can install it with easy_install and be able to use the same behavior, if
they prefer it. Some popularity might then be convincing with respect to
including it in 0.7 as a default behavior.
>I'll send you the patch anyway. What would really be ideal, IMO, would
>be for it to default to on (again, it only changes bdist_rpm behavior)
>and for it to be switchable somehow. For environments that use RPM
>heavily (like all of the environments I've worked in for almost 10 years
>now) it's a huge bonus.
>diff -ur setuptools-0.6c5.orig/setuptools/command/bdist_rpm.py
>2007-01-09 13:20:24.000000000 -0600
>+++ setuptools-0.6c5/setuptools/command/bdist_rpm.py 2007-01-09
>@@ -4,7 +4,9 @@
> # finally, a kludge to track .rpm files for uploading when run on
> from distutils.command.bdist_rpm import bdist_rpm as _bdist_rpm
>-import sys, os
>+from distutils.sysconfig import get_python_version
>+import sys, os, re
>+from pkg_resources import *
> class bdist_rpm(_bdist_rpm):
>@@ -12,6 +14,21 @@
> self.no_egg = None
>+ def finalize_options(self):
>+ requires = list( yield_lines(self.distribution.install_requires
>or ()) )
>+ if not requires: return
>+ if not self.requires:
>+ self.requires = 
>+ # dang. RPM requires versions in a different format (w/spaces!)
>+ VERS_RE = re.compile(r"\s*(<=?|>=?|==|!=)\s*((\w|[-.])+)")
>+ for req in requires:
>+ parts = VERS_RE.split(req)[:3]
>+ parts = safe_name(parts)
>+ if len(parts) > 1:
>+ parts = safe_version(parts)
>+ self.requires.append(' '.join(parts))
> if sys.version<"2.5":
> # Track for uploading any .rpm file(s) moved to self.dist_dir
> def move_file(self, src, dst, level=1):
I've got few questions about defining setup.py
My project consits of intricated packages :
-- -- __init__.py
-- -- sources_pack2
The package pack2 uses librairies defined in Pack1;
My setup.py looks like :
pack1_srcs = glob.glob ("pack1/*.cc")
pack1_ext = Extension (
sources = pack1_srcs,
libraries = ['boost_python'],
include_dirs = [include_dir],
pack2_srcs = glob.glob ("Pack1/Pack2/*.cc")
pack2_ext = Extension (
sources = Pack2_srcs,
libraries = ['boost_python'],
include_dirs = [include_dir],
version = '1.0',
author = '***',
author_email = '***',
url = '***',
description = "****",
packages = ['Pack1,
ext_modules = [pack1_ext,
The compilation ./setup.py works well, but it seems that there is a problem
with the linking of the librairies. When i launch a script using pack2,
trying to import things from pack1, i've got undefined symbols (of symbols
defined in pack1)
On the other hand, if i succeed in compiling/installing pack1, then adding
Pack1 to extra_objects of Pack2 makes it work !
Then i'm wondering if there is a mean to compile pack1, then telling to
setup.py that it should use that library compiled before.
Probably it is not possible and i should define two separated directories
so that the first library is compiled and then , the compilation of the
second one uses the first one ... i don't know.
Thanks for your help !
At 05:05 PM 1/9/2007 -0600, Jon Nelson wrote:
>Say, I've got a local patch to setuptools that adds rpm 'Requires'
>lines for all dependencies, which is a huge boon to us that use rpm for
>everything (and rely on /it/ for dependency management). Interested?
>It's a pretty small patch, and I'm probably doing it wrong anyway, but
>it works with everything I've thrown at it so far.
The main problem I see is that there is no guaranteed mapping between RPM
package names and PyPI package names. I'm also not clear on what scope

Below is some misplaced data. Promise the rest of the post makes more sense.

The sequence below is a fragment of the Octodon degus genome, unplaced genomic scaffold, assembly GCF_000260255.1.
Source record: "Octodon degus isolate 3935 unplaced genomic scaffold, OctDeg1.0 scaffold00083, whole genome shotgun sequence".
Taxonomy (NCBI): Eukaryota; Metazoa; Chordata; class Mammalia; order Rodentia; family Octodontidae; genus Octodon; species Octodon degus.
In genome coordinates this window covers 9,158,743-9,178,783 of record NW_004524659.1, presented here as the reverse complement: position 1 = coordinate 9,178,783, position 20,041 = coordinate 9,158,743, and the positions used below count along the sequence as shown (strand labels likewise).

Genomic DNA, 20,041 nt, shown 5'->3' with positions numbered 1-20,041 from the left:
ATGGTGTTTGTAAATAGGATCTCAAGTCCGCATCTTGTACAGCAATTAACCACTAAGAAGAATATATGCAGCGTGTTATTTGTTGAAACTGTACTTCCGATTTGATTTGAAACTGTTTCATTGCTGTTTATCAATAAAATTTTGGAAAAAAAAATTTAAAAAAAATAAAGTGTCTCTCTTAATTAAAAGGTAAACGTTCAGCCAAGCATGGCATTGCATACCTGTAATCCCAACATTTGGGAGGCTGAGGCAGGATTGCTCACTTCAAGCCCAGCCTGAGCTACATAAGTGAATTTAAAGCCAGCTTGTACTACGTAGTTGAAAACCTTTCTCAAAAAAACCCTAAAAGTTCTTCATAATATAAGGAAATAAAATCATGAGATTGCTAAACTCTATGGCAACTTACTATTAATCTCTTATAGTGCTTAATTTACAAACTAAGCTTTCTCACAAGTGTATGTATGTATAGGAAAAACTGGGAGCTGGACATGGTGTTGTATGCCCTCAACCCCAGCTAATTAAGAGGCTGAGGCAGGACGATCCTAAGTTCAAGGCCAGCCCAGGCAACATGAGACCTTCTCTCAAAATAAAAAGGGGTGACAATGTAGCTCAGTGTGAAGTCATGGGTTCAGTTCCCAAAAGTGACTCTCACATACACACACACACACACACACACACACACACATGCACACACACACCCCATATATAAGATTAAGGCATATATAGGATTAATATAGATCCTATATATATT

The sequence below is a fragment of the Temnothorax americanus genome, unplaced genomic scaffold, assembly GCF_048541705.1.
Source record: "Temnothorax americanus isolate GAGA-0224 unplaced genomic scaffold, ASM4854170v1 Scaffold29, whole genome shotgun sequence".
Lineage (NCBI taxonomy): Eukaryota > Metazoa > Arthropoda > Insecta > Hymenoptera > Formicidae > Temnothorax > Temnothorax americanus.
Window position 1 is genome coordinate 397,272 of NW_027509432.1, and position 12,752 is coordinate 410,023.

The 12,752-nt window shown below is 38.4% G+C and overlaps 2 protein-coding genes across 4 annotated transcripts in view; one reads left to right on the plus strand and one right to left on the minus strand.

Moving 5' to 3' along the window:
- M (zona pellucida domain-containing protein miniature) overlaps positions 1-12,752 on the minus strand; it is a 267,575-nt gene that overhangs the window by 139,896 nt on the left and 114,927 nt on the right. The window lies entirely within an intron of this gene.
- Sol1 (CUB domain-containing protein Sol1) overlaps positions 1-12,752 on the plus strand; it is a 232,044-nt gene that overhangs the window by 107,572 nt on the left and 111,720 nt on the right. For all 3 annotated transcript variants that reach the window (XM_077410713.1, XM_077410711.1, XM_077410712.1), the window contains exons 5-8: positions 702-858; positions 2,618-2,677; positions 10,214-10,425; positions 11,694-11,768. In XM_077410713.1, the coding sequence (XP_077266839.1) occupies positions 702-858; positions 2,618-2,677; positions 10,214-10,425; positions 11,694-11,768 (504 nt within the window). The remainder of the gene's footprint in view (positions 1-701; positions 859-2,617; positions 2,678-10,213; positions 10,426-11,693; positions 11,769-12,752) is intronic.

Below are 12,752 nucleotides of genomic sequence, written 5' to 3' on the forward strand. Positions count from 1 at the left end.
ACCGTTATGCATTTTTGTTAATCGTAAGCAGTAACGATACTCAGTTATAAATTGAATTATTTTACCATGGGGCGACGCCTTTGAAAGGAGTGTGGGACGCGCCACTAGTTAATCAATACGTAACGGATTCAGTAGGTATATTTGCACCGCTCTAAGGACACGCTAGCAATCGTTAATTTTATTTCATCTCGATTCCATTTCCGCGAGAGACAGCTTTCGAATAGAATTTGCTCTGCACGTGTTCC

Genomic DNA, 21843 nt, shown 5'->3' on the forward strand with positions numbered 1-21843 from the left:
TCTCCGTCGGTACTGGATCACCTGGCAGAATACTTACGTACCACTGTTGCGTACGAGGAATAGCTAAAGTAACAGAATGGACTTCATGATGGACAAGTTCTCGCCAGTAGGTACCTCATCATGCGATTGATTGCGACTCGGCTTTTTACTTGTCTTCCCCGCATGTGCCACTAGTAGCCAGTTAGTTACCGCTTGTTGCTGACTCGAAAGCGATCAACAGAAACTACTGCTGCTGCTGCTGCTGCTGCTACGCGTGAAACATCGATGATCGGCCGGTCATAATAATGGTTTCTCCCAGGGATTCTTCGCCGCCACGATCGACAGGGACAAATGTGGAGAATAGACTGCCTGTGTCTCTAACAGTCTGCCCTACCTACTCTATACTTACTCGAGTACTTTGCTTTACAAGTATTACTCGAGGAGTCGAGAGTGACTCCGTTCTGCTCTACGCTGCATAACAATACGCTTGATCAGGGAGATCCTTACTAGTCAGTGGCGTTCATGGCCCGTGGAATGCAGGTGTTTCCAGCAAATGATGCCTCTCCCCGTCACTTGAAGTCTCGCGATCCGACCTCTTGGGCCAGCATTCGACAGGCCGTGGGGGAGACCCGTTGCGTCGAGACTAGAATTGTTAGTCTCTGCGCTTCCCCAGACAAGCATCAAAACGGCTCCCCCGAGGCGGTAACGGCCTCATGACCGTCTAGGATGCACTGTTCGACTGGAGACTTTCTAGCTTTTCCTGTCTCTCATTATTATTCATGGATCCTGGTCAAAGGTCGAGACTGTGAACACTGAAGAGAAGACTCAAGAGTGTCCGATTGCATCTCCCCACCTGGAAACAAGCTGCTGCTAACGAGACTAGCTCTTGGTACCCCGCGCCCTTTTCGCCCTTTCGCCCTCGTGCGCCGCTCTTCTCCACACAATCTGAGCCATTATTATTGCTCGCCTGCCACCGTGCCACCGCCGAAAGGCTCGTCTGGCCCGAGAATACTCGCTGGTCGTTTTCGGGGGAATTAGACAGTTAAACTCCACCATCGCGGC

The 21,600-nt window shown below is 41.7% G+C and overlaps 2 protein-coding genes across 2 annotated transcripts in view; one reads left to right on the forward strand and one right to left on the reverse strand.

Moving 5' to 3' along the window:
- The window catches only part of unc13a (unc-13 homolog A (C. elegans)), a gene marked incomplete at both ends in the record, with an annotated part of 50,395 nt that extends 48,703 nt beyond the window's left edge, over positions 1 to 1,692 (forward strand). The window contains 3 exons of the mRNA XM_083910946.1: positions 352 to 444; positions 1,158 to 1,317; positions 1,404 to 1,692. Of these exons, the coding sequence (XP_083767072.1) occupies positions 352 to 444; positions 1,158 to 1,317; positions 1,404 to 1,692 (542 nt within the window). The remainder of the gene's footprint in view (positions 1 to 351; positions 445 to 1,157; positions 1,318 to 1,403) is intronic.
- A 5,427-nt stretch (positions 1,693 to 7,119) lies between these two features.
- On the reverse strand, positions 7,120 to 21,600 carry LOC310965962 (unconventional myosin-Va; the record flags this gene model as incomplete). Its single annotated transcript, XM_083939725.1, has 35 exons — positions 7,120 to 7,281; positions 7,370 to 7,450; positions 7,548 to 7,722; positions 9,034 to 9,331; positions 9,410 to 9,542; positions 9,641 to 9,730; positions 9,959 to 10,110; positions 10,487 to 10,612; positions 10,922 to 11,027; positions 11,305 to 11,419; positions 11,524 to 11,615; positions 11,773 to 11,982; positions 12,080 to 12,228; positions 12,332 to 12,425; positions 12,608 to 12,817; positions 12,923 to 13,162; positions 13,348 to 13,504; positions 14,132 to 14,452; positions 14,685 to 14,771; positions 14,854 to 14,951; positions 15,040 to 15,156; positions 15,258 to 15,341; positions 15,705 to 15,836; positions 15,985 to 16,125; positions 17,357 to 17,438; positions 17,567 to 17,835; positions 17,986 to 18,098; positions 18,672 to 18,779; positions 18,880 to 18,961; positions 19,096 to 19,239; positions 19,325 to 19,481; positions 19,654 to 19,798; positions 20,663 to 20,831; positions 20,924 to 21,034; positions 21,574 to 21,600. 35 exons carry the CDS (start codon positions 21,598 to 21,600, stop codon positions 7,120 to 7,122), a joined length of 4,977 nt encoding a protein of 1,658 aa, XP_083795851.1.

you're trying to deal with the issue in.
Jos Yule wrote:
> I didn't know where else to address this - is there a mailing list or
> group which would be better suited to this email?
The distutils-sig group (copied) might be good. Especially when I'm
unsure of the answer like now ;)
> First - thanks for workingenv! Very helpful.
> I've run into a bug when using it to install Pylons on a WinXP box,
> using easy_install.exe.
> When doing a "easy_install Pylons", after creating a new workingenv and
> activating it, it gets hung up on a missing cli.exe from "<workingenv
> dir>/lib/python2.4/setuptools", which on my computer is simply a
> "__init__.py" and "__init__.pyc" file. I've copied the cli.exe from
> "<workingenv dir>/\lib\python2.4\setuptools-0.6c5-py2.4.egg\setuptools".
> Anyway, it still seems to work, this is more of an FYI.
Hi Jos. I'm not really sure what cli.exe is, but then I don't really
use Windows. Maybe someone here can explain more? Hrm... or maybe my
monkeypatch of setuptools is breaking the attempt to find cli.exe... :(
(I still really wish I didn't have to monkeypatch setuptools, but I do)
Ian Bicking | ianb(a)colorstudy.com | http://blog.ianbicking.org
At 08:20 PM 1/15/2007 +0100, Arve Knudsen wrote:
>So I tried 'include_package_data' instead, after having extended
>setuptools with support for the Mercurial VCS. This made sdist include
>also each and every version-controlled Python file however. Is this the
Yes. Why would you *not* include them?
>If there's any interest I can provide the source for my Mercurial
>extension (simple as it may be).
May I suggest that you offer it as a Cheeseshop package instead? Then
anyone who wants to use it can just install it. (I'm assuming, of course,
that you wrote the extension as a "setuptools.file_finders" entry point.)
At 02:16 PM 1/15/2007 +0100, Arve Knudsen wrote:
>I'm experiencing a problem when using setuptools (0.6c5) to generate a
>source tarball, using the 'sdist' command. What happens is that data files
>(PNGs) are omitted even though I include them in package_data (keyword to
>setup), and they are correctly included when installing. Is it the
>intended behaviour of 'sdist' to ignore package_data, or is this a bug?
They should be included in the sdist. Are you using CVS or Subversion, and
if so, are the .png files under revision control? That information will
help me narrow down what the problem is.
I was wondering why there is no --version/-V option available for
easy_install to get the setuptools version currently installed (I would
welcome that option). Is there any specific reason for this or is there
an easier, "better" way to get that information? And by easier, I do not
mean digging into the site-packages directory or starting a Python
interactive shell and reading the `setuptools.__version__` attribute.
Also, the --help-commands option, as advertised by easy_install,
Common commands: (see '--help-commands' for more)
is not recognized.
This was experienced with setuptools 0.6c5 and Python 2.5 on Windows XP.